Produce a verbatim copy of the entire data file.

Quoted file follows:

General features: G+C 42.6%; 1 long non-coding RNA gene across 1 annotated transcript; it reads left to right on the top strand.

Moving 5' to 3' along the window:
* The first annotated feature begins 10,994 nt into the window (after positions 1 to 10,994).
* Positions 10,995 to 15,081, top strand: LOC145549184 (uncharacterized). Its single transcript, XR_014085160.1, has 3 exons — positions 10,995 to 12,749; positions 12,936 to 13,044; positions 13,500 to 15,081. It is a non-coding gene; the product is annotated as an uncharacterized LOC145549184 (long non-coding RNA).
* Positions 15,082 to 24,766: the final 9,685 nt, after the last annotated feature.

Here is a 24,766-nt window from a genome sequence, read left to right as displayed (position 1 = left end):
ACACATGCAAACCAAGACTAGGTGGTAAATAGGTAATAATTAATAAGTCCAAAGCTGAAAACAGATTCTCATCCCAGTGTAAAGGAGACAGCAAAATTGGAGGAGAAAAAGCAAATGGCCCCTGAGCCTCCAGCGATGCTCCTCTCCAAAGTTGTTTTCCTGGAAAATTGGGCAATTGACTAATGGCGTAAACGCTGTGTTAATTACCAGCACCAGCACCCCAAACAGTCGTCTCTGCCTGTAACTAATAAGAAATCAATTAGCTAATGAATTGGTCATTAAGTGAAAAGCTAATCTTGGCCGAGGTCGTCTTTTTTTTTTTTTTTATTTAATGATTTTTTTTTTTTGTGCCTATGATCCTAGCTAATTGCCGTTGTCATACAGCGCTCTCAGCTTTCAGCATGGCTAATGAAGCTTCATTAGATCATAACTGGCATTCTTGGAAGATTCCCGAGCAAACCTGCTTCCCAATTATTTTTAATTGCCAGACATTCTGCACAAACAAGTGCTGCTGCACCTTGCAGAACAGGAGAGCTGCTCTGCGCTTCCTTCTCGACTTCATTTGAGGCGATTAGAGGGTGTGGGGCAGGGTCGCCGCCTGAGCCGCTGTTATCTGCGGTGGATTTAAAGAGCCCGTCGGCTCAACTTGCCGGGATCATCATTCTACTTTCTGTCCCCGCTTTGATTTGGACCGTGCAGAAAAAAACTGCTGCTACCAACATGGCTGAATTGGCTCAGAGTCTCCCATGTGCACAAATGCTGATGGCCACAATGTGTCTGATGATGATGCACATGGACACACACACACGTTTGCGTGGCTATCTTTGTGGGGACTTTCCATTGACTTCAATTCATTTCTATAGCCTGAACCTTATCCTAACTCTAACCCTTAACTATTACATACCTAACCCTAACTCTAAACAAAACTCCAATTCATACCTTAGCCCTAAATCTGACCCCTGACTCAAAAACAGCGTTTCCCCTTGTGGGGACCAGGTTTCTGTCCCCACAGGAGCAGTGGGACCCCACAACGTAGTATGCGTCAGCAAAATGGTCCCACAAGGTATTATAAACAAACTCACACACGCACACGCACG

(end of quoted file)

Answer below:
General features: G+C 42.6%; 1 long non-coding RNA gene across 1 annotated transcript; it reads left to right on the top strand.

Moving 5' to 3' along the window:
* The first annotated feature begins 10,994 nt into the window (after positions 1 to 10,994).
* Positions 10,995 to 15,081, top strand: LOC145549184 (uncharacterized). Its single transcript, XR_014085160.1, has 3 exons — positions 10,995 to 12,749; positions 12,936 to 13,044; positions 13,500 to 15,081. It is a non-coding gene; the product is annotated as an uncharacterized LOC145549184 (long non-coding RNA).
* Positions 15,082 to 24,766: the final 9,685 nt, after the last annotated feature.

Here is a 24,766-nt window from a genome sequence, read left to right as displayed (position 1 = left end):
ACACATGCAAACCAAGACTAGGTGGTAAATAGGTAATAATTAATAAGTCCAAAGCTGAAAACAGATTCTCATCCCAGTGTAAAGGAGACAGCAAAATTGGAGGAGAAAAAGCAAATGGCCCCTGAGCCTCCAGCGATGCTCCTCTCCAAAGTTGTTTTCCTGGAAAATTGGGCAATTGACTAATGGCGTAAACGCTGTGTTAATTACCAGCACCAGCACCCCAAACAGTCGTCTCTGCCTGTAACTAATAAGAAATCAATTAGCTAATGAATTGGTCATTAAGTGAAAAGCTAATCTTGGCCGAGGTCGTCTTTTTTTTTTTTTTTATTTAATGATTTTTTTTTTTTGTGCCTATGATCCTAGCTAATTGCCGTTGTCATACAGCGCTCTCAGCTTTCAGCATGGCTAATGAAGCTTCATTAGATCATAACTGGCATTCTTGGAAGATTCCCGAGCAAACCTGCTTCCCAATTATTTTTAATTGCCAGACATTCTGCACAAACAAGTGCTGCTGCACCTTGCAGAACAGGAGAGCTGCTCTGCGCTTCCTTCTCGACTTCATTTGAGGCGATTAGAGGGTGTGGGGCAGGGTCGCCGCCTGAGCCGCTGTTATCTGCGGTGGATTTAAAGAGCCCGTCGGCTCAACTTGCCGGGATCATCATTCTACTTTCTGTCCCCGCTTTGATTTGGACCGTGCAGAAAAAAACTGCTGCTACCAACATGGCTGAATTGGCTCAGAGTCTCCCATGTGCACAAATGCTGATGGCCACAATGTGTCTGATGATGATGCACATGGACACACACACACGTTTGCGTGGCTATCTTTGTGGGGACTTTCCATTGACTTCAATTCATTTCTATAGCCTGAACCTTATCCTAACTCTAACCCTTAACTATTACATACCTAACCCTAACTCTAAACAAAACTCCAATTCATACCTTAGCCCTAAATCTGACCCCTGACTCAAAAACAGCGTTTCCCCTTGTGGGGACCAGGTTTCTGTCCCCACAGGAGCAGTGGGACCCCACAACGTAGTATGCGTCAGCAAAATGGTCCCACAAGGTATTATAAACAAACTCACACACGCACACGCACG